An immigrant tale builds on the author’s childhood experiences.
Six-year-old Gabriella and her parents leave Havana shortly after Castro’s takeover of Cuba and move to the Bronx. Adapting to life in a new country is daunting. After arriving in New York, Gabriella must adjust to vistas of city traffic instead of a beach scene outside her window, a new school, a new language and snow, something she’s never seen. Eventually, she makes friends, improves in English and awaits the day when her family will reunite with her beloved grandparents, still in Cuba: When that happens, her new house and new land truly feel like home again. The story is derived from the author’s own life and evokes tender memories, yet the narrator recounts her story in a flat and dispassionate voice and hurries events along. She also laces her reminiscences with Spanish words and sentences, which are translated immediately afterward in context, making for awkward pacing. The author wisely downplays politics in this picture book, but readers might enjoy learning more about Gabriella’s new experiences; for example, what was it like to play in snow for the first time? Fortunately for Gabriella and the author, she seems to have settled in easily and well. The true charm here is in the artwork, lushly rendered by Colón’s husband. His signature soft, muted watercolor-and-pencil style befits the nostalgic theme.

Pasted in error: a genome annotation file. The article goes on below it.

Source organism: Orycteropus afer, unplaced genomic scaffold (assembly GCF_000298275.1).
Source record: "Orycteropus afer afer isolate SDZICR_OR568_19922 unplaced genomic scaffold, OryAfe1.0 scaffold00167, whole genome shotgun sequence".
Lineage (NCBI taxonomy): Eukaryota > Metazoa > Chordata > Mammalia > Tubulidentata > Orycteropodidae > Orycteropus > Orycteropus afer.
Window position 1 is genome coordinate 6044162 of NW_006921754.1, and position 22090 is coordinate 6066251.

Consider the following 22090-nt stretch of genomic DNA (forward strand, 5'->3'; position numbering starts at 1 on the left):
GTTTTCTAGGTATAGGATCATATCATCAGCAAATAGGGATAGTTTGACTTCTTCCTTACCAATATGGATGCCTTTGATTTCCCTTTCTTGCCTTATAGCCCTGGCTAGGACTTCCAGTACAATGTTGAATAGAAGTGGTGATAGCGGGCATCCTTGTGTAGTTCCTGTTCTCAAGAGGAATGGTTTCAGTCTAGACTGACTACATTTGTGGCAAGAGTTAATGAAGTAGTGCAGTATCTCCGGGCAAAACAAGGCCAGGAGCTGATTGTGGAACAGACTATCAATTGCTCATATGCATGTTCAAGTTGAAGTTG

While it is hardly one-of-a-kind, it’s not a bad addition to immigration literature for this audience. (glossary, author’s note) (Picture book. 4-8)